Meanwhile El Mundo reported that the NSA had recorded phone call details of millions of Spaniards, and the Kyodo news agency said Japan had rebuffed U.S. requests in 2011 to tap fiberoptic cables going through Japan to China.
Germany and Brazil are pushing forward with proposals for a global right to online privacy. It would have been nice if this action had begun in earnest when it was citizens being spied upon, and not only after Angela Merkel and Dilma Rousseff were revealed as targets. Read more »
3D printing isn’t just going to bleed into the public consciousness through positive things — this sort of raid will leave a lasting impression. Embarrassingly though, the seized components appear to be spare parts for a 3D printer. Read more »
The Irish data protection chief turned down a request to investigate Facebook’s alleged complicity in the NSA’s PRISM scheme, but campaigners Europe v Facebook have won the right to a judicial review of the decision. Read more »
Germany’s leader, Angela Merkel, has confronted U.S. president Barack Obama over the likely tapping of her communications. The White House has said the U.S. “is not monitoring and will not monitor” her communications, but has not denied doing so in the past. Read more »
The European Parliament has asked the European Commission to suspend a deal with the U.S. that allowed the sharing of financial data, in order to track terrorist funding. However, that call appears to have been rebuffed. Read more »
Carriers subsidize handsets when they’re sure that their customers are locked into their contracts. Remove that certainty, and it becomes much less risky to break out the true cost of the handset and have the customer pay it off separately. Read more »
Adoption by Google, Wikipedia and some of the top Linux distros is all good and fine, but SkySQL really wants to see the MariaDB database get picked up in the enterprise. $20 million should help that happen. Read more »
The FlexyCore team, which has apparently already been integrated into the Android team, is notable for making Android run more smoothly. The deal was reportedly worth $23 million. Read more »
The Lumia 2520 is a Windows RT tablet that’s designed to be as usable as possible in bright sunlight, and comes with the option of a keyboard/battery pack cover. The Lumia 1520 features a 6-inch screen and a 20MP PureView camera. Read more »
The European Parliament’s civil liberties committee has endorsed all of Green MEP Jan Phillip Albrecht’s suggestions for tougher privacy legislation, reversing much of the lobbying work done by technology firms and the U.S. government before the NSA scandal broke. Read more »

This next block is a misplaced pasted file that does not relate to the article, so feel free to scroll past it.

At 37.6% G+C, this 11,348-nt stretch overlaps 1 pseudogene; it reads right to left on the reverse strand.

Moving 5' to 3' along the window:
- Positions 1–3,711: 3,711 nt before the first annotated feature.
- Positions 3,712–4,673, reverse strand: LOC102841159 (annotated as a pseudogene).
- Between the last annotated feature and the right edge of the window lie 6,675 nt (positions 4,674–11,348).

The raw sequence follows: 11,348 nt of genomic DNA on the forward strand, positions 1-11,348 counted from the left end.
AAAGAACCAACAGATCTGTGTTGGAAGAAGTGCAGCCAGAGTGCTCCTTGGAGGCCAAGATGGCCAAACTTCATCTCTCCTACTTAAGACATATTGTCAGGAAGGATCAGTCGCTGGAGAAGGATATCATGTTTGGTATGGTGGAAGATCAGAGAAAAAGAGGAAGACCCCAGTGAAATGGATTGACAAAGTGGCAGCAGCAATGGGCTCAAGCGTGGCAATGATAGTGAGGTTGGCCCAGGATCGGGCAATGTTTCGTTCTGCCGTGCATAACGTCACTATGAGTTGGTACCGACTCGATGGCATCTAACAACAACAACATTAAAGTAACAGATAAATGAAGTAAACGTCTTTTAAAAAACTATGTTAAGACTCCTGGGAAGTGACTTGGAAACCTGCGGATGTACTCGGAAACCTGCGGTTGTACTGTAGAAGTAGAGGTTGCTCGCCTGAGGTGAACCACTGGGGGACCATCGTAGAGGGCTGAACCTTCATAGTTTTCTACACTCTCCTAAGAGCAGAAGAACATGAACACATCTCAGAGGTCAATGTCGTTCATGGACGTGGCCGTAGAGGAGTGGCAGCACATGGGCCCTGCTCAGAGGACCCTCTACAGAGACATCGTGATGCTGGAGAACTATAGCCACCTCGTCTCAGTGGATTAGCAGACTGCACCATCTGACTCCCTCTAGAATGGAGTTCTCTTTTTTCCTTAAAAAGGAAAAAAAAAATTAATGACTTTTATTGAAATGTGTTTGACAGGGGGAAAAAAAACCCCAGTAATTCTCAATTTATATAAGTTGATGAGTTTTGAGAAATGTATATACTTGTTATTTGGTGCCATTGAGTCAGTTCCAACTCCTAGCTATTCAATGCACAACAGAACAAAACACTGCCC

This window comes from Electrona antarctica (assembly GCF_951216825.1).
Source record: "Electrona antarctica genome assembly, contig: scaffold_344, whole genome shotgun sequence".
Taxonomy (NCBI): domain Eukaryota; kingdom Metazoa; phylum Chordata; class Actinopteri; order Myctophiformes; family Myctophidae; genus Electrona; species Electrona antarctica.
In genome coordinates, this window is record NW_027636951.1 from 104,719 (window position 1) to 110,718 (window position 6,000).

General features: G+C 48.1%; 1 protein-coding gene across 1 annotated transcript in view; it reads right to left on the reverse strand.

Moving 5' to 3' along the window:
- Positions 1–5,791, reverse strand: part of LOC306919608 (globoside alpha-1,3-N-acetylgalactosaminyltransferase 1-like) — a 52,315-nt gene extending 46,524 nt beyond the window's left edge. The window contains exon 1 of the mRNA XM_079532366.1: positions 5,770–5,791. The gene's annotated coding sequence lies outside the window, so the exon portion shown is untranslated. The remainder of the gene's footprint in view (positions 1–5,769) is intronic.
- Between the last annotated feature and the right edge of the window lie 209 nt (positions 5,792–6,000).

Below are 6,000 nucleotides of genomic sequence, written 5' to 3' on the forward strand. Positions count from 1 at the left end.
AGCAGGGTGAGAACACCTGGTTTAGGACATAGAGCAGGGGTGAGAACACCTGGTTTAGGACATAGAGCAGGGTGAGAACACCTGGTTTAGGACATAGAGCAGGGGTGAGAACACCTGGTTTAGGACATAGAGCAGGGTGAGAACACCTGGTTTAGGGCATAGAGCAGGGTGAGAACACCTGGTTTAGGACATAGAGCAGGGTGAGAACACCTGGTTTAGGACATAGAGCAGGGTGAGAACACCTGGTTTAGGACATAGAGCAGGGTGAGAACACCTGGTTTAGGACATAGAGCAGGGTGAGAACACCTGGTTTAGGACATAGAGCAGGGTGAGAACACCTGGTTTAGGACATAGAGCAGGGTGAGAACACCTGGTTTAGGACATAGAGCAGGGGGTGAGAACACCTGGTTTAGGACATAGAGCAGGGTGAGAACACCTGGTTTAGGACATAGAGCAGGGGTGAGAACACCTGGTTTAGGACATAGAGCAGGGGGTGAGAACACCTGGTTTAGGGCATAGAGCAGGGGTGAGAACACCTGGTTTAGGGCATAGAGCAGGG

A Snowden-derived article in Le Monde on Monday claimed that the NSA has been recording millions of voice calls in France and scanning them for keywords. Businesspeople and politicians appear to have been targeted. Read more »
The German enterprise software company’s latest results show a drop in traditional licensing income, but a healthy uptick in cloud revenue that would be even stronger if it weren’t for pesky currency issues. Read more »
Blippex has always maintained that its browser plugin, which monitors surfing to establish search ranking, doesn’t record IP addresses. But to set skeptical users’ minds at rest, it harnessed WebRTC technology as a way of setting up a P2P anonymization chain. Read more »
Make of it what you will, given that Huawei was founded by an ex-Chinese-military engineer and has had lots of mud thrown at it from the West, but the telecoms equipment firm maintains it’s never been leaned on by any government or agency anywhere, ever.
In the foreword to a security white paper released on Friday, Huawei deputy chairman Ken Hu said the firm had never been asked to change hardware or software, provide access to its technology, or offer up people’s data. That’s certainly a poke in the eye for companies operating in the U.S., which have to abide by the CALEA backdoor rules and cooperate with surveillance programs.